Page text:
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“It’s the story of two minds, one destiny,” Terrill said of ASU President Michael Crow and former Phoenix Mayor Phil Gordon. “These two leaders shared a common vision of bringing a major university to the downtown area and did it in less than three years.”
Terrill traced the genesis of the project when Crow and Gordon met for breakfast at a Phoenix eatery in the spring of 2003. They sketched the future of the campus on a plain white restaurant napkin to build an environment to attract a “creative class” – people who would build a knowledge industry and develop technologies to nourish Arizona in the 21st century.
The napkin became ASU’s visionary blueprint for the consummate urban college experience – a campus geared toward city-minded students attracted to internships, mentoring, professional networking and service-oriented careers in government, media, nonprofit, medical and legal fields.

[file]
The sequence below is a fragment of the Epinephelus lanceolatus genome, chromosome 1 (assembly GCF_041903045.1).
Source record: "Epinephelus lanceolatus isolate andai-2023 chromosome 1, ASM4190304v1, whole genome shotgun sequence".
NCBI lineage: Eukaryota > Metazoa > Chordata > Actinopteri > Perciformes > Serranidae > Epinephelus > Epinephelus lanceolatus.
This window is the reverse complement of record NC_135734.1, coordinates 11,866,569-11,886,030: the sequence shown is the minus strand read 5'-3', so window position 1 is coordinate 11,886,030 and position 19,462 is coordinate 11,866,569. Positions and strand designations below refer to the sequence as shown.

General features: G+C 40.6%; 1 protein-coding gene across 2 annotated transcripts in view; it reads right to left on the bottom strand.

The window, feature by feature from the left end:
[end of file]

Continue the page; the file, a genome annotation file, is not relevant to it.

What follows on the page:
On March 14, 2006, Phoenix voters did what the citizens of no other city had done: they made an unprecedented investment in a state university by approving the sale of $223 million in bonds to finance the construction of the downtown Phoenix campus. The bond easily passed with 66 percent of the vote.
A mere five months after the historic bond election, ASU’s Downtown Phoenix campus welcomed more than 3,000 full-time and 6,000 part-time students. The partnership between ASU and the city of Phoenix created jobs, increased public revenue and private investment, stimulated local businesses, improved social services, and offered educational opportunities that will influence generations to come.
The campus began its fifth year of operation in August 2011, with approximately 9,300 full-time students. Future projects include a student union, a new Student Resource Center, a third residential tower at Taylor Place, and eventually, the future home of the Sandra Day O’Connor College of Law.
The e-publication currently is available for download at www.asu.edu/firstfive/ebook.pdf.